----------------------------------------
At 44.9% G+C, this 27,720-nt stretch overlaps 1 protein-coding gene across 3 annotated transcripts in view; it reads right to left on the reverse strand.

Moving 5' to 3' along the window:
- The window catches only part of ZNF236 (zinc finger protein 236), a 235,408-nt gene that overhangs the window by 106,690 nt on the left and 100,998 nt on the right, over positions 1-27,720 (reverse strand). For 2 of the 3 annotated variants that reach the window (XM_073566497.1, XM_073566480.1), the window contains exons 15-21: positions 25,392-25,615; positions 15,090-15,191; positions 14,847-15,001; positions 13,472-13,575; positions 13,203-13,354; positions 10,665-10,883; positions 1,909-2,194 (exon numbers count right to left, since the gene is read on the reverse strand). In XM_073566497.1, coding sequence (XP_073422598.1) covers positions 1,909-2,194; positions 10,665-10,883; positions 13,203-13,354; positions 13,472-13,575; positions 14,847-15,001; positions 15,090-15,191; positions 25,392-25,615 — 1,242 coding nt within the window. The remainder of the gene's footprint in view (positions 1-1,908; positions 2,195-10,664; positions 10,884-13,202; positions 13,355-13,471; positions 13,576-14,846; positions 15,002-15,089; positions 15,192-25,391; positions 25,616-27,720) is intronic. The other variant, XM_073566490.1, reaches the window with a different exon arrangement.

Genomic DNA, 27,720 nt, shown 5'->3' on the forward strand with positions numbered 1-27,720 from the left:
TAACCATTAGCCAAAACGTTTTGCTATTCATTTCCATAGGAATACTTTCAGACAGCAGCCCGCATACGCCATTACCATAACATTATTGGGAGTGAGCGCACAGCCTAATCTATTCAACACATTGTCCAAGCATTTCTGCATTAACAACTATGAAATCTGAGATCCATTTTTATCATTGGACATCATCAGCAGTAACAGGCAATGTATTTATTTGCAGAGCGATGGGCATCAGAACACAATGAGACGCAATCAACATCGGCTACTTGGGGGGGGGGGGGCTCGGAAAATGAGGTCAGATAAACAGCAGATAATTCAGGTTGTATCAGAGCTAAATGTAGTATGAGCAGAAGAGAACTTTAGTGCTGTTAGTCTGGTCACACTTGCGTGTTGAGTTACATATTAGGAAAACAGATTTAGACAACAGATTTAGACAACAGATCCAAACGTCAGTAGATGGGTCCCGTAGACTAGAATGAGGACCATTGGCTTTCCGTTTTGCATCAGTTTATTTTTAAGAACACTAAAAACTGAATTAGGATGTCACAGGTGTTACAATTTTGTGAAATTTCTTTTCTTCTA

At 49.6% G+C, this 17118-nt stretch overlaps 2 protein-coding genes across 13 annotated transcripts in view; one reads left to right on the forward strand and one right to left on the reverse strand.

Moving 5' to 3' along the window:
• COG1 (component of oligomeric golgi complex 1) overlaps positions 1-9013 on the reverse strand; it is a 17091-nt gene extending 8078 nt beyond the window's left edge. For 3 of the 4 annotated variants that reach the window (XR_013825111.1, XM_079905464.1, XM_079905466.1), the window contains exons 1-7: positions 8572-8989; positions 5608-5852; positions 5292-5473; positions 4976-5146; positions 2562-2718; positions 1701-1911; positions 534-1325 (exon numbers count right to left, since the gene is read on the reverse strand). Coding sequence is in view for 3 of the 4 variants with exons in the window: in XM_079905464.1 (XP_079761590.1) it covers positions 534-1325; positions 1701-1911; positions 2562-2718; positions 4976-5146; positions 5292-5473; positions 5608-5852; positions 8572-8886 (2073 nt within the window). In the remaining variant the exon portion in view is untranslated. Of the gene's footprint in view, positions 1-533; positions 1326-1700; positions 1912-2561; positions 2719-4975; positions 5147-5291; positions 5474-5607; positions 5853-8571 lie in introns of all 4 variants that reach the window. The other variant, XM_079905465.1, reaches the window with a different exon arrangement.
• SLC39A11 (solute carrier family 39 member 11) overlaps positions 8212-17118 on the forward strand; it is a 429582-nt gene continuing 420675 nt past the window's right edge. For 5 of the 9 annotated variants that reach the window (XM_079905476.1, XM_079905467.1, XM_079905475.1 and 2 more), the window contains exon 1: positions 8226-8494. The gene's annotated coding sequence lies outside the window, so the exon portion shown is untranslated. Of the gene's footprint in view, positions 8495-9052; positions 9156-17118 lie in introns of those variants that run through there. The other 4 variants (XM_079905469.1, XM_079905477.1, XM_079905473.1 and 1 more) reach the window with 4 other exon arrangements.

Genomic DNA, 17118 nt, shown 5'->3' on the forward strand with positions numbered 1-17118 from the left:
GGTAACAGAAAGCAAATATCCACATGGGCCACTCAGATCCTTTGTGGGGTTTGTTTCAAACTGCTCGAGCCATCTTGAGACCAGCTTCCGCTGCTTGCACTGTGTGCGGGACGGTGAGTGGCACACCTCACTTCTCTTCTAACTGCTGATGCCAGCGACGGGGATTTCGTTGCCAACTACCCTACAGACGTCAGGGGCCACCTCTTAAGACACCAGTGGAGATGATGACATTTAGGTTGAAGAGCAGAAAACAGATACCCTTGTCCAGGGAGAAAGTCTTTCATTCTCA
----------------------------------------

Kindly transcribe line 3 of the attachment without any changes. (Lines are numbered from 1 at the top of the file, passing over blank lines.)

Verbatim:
- The window catches only part of ZNF236 (zinc finger protein 236), a 235,408-nt gene that overhangs the window by 106,690 nt on the left and 100,998 nt on the right, over positions 1-27,720 (reverse strand). For 2 of the 3 annotated variants that reach the window (XM_073566497.1, XM_073566480.1), the window contains exons 15-21: positions 25,392-25,615; positions 15,090-15,191; positions 14,847-15,001; positions 13,472-13,575; positions 13,203-13,354; positions 10,665-10,883; positions 1,909-2,194 (exon numbers count right to left, since the gene is read on the reverse strand). In XM_073566497.1, coding sequence (XP_073422598.1) covers positions 1,909-2,194; positions 10,665-10,883; positions 13,203-13,354; positions 13,472-13,575; positions 14,847-15,001; positions 15,090-15,191; positions 25,392-25,615 — 1,242 coding nt within the window. The remainder of the gene's footprint in view (positions 1-1,908; positions 2,195-10,664; positions 10,884-13,202; positions 13,355-13,471; positions 13,576-14,846; positions 15,002-15,089; positions 15,192-25,391; positions 25,616-27,720) is intronic. The other variant, XM_073566490.1, reaches the window with a different exon arrangement.